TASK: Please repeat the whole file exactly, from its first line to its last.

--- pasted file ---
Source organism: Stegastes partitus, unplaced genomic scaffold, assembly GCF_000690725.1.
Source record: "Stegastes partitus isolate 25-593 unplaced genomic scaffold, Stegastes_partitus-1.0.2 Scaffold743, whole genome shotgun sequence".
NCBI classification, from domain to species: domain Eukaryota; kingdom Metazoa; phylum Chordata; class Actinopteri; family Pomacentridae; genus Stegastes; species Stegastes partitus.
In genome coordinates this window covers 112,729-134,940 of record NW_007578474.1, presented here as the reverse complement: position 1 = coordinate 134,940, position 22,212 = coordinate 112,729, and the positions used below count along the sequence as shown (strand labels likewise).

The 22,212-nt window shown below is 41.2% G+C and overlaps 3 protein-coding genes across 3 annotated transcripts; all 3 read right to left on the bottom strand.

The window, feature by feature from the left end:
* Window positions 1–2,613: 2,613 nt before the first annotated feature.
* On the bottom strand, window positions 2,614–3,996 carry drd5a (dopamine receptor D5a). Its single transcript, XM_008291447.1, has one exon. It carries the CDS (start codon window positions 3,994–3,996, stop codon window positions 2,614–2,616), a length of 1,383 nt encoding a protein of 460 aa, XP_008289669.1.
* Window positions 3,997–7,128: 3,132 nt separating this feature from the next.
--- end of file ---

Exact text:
Source organism: Stegastes partitus, unplaced genomic scaffold, assembly GCF_000690725.1.
Source record: "Stegastes partitus isolate 25-593 unplaced genomic scaffold, Stegastes_partitus-1.0.2 Scaffold743, whole genome shotgun sequence".
NCBI classification, from domain to species: domain Eukaryota; kingdom Metazoa; phylum Chordata; class Actinopteri; family Pomacentridae; genus Stegastes; species Stegastes partitus.
In genome coordinates this window covers 112,729-134,940 of record NW_007578474.1, presented here as the reverse complement: position 1 = coordinate 134,940, position 22,212 = coordinate 112,729, and the positions used below count along the sequence as shown (strand labels likewise).

The 22,212-nt window shown below is 41.2% G+C and overlaps 3 protein-coding genes across 3 annotated transcripts; all 3 read right to left on the bottom strand.

The window, feature by feature from the left end:
* Window positions 1–2,613: 2,613 nt before the first annotated feature.
* On the bottom strand, window positions 2,614–3,996 carry drd5a (dopamine receptor D5a). Its single transcript, XM_008291447.1, has one exon. It carries the CDS (start codon window positions 3,994–3,996, stop codon window positions 2,614–2,616), a length of 1,383 nt encoding a protein of 460 aa, XP_008289669.1.
* Window positions 3,997–7,128: 3,132 nt separating this feature from the next.